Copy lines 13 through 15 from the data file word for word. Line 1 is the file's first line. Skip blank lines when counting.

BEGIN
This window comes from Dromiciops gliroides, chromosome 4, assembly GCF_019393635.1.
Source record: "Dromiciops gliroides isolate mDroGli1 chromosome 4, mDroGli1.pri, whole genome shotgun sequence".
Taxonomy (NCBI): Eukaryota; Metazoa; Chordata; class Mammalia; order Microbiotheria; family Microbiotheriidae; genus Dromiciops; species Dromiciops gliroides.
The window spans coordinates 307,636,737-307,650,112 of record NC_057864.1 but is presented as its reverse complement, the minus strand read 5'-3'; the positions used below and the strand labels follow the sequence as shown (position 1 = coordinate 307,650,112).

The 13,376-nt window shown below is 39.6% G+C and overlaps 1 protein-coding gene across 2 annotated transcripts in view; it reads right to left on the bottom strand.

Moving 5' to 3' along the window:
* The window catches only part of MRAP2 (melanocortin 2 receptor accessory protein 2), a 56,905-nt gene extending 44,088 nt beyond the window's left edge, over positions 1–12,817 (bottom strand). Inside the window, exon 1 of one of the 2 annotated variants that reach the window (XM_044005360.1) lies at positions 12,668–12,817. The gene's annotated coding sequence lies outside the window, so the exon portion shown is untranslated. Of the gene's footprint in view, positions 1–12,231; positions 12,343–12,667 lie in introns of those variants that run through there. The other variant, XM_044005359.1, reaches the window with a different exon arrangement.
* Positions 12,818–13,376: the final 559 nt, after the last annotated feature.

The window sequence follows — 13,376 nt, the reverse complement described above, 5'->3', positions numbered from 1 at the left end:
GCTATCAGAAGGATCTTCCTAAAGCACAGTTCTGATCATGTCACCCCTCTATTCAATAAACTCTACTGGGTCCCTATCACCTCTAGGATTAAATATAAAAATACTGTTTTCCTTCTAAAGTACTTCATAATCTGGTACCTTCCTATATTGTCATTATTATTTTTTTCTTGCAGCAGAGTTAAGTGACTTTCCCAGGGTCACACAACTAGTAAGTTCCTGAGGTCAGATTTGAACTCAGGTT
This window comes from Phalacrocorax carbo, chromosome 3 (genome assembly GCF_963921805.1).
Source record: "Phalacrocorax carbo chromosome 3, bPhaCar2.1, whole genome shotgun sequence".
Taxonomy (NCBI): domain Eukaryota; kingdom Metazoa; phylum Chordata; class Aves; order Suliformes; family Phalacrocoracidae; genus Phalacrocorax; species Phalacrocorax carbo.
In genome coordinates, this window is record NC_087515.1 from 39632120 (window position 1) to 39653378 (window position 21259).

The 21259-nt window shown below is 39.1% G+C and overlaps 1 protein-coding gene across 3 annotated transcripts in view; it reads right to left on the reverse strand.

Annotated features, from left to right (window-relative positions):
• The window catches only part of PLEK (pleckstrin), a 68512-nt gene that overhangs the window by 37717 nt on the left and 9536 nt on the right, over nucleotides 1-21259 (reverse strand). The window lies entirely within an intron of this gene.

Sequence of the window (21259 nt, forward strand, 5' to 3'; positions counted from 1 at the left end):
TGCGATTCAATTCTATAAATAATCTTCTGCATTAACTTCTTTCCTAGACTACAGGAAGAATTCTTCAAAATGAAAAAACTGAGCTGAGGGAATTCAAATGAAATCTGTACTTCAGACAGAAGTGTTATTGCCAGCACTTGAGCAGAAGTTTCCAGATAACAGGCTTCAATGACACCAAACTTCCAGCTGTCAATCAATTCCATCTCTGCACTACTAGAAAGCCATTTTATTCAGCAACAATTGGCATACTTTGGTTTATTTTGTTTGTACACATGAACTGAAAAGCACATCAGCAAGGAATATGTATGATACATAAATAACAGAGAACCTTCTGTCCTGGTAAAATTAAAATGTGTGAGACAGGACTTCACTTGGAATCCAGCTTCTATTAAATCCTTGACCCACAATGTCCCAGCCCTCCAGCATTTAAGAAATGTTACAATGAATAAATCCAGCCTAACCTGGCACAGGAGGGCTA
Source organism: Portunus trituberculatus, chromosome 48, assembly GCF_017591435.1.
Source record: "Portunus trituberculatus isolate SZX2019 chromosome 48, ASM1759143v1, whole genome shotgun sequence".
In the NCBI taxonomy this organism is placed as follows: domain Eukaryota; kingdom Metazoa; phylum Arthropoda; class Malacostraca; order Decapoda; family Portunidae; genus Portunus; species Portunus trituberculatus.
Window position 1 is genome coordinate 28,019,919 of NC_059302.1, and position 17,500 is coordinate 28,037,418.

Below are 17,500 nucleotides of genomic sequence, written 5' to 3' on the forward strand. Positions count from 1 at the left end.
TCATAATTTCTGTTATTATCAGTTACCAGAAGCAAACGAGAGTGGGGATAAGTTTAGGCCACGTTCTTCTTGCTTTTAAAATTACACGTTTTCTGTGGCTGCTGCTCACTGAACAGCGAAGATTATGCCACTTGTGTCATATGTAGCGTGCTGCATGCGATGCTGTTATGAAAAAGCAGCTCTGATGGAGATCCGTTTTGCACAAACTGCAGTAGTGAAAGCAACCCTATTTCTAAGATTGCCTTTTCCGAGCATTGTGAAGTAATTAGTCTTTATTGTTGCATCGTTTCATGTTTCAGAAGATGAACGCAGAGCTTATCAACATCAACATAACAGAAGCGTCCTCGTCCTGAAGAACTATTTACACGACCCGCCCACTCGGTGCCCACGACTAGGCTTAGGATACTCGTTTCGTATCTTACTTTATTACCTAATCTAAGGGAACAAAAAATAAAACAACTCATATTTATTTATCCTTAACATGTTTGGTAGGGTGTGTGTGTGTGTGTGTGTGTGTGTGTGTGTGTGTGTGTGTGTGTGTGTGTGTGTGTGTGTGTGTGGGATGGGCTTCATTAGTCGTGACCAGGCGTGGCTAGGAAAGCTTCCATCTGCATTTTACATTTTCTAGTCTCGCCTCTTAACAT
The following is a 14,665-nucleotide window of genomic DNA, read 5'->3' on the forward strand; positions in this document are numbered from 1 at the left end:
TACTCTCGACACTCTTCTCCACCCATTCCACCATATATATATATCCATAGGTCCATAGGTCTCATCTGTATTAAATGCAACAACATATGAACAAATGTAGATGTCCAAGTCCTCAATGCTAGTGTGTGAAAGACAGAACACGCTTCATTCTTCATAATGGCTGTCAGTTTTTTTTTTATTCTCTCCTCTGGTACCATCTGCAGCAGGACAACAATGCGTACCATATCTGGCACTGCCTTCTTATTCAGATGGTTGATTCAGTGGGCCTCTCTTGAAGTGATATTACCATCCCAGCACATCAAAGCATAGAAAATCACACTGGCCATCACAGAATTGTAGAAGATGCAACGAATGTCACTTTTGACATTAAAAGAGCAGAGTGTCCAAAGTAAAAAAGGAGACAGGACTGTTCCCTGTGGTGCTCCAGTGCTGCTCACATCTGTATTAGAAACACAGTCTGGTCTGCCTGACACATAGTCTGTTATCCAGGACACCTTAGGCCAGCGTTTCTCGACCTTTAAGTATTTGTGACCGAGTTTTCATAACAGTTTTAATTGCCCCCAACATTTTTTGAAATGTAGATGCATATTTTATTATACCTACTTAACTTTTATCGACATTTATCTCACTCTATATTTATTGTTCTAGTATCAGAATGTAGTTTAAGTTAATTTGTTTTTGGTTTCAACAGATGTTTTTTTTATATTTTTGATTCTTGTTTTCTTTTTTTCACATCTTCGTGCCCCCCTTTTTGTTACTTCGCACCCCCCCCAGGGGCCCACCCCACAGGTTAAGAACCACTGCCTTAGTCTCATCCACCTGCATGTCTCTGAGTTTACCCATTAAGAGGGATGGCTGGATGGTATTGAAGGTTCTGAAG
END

Taxonomy (NCBI): domain Eukaryota; kingdom Metazoa; phylum Chordata; class Aves; order Suliformes; family Phalacrocoracidae; genus Phalacrocorax; species Phalacrocorax carbo.
In genome coordinates, this window is record NC_087515.1 from 39632120 (window position 1) to 39653378 (window position 21259).

The 21259-nt window shown below is 39.1% G+C and overlaps 1 protein-coding gene across 3 annotated transcripts in view; it reads right to left on the reverse strand.